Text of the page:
The Old Suffragist

She could have loved—her woman-passions beat
    Deeper than theirs, or else she had not known
How to have dropped her heart beneath their feet
    A living stepping-stone:

The little hands—did they not clutch her heart?
    The guarding arms—was she not very tired?
Was it an easy thing to walk apart,
    Unresting, undesired?

She gave away her crown of woman-praise,
    Her gentleness and silent girlhood grace,
To be a merriment for idle days,
    Scorn for the market-place:

She strove for an unvisioned, far-off good,
    For one far hope she knew she could not see:
These—not her daughters—crowned with motherhood
    And love and beauty—free.

More by Margaret Widdemer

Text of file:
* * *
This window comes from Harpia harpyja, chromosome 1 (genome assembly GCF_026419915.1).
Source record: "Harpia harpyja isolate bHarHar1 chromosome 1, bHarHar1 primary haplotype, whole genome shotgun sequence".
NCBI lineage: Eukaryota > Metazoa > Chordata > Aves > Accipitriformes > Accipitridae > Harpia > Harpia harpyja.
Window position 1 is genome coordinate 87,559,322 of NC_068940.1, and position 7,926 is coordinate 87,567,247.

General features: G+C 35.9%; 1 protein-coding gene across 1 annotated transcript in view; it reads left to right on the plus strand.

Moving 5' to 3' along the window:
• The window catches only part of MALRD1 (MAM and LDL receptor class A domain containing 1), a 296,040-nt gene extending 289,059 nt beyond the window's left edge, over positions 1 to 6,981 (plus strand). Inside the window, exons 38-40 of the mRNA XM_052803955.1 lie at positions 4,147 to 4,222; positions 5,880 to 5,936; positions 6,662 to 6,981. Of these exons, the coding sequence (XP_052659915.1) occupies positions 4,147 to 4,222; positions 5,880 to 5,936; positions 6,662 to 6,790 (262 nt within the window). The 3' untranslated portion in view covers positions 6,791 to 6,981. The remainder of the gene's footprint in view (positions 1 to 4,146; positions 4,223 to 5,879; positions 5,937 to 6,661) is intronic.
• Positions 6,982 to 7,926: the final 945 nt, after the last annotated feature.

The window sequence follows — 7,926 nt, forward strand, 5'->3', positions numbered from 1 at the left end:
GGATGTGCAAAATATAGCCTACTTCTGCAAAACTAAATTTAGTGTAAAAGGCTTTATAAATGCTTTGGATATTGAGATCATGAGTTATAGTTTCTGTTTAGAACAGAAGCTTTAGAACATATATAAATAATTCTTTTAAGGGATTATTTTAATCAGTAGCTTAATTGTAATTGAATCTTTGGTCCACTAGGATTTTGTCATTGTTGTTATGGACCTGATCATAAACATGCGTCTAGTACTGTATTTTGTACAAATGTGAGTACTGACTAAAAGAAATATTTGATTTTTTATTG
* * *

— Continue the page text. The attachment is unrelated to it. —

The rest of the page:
To a Young Girl at a Window

The Poor Old Soul plods down the street,
        Contented, and forgetting
How Youth was wild, and Spring was wild
        And how her life is setting;

And you lean out to watch her there,
        And pity, nor remember,
That Youth is hard, and Life is hard,
        And quiet is December. 

If You Should Tire of Loving Me

If you should tire of loving me
Some one of our far days,
Oh, never start to hide your heart
Or cover thought with praise.

For every word you would not say
Be sure my heart has heard,
So go from me all silently
Without a kiss or word;

For God must give you happiness…
And oh, it may befall
In listening long to Heaven-song
I may not care at all!

Old Wine

If I could lift
    My heart but high enough
    My heart could fill with love:

But ah, my heart
    Too still and heavy stays
    Too brimming with old days.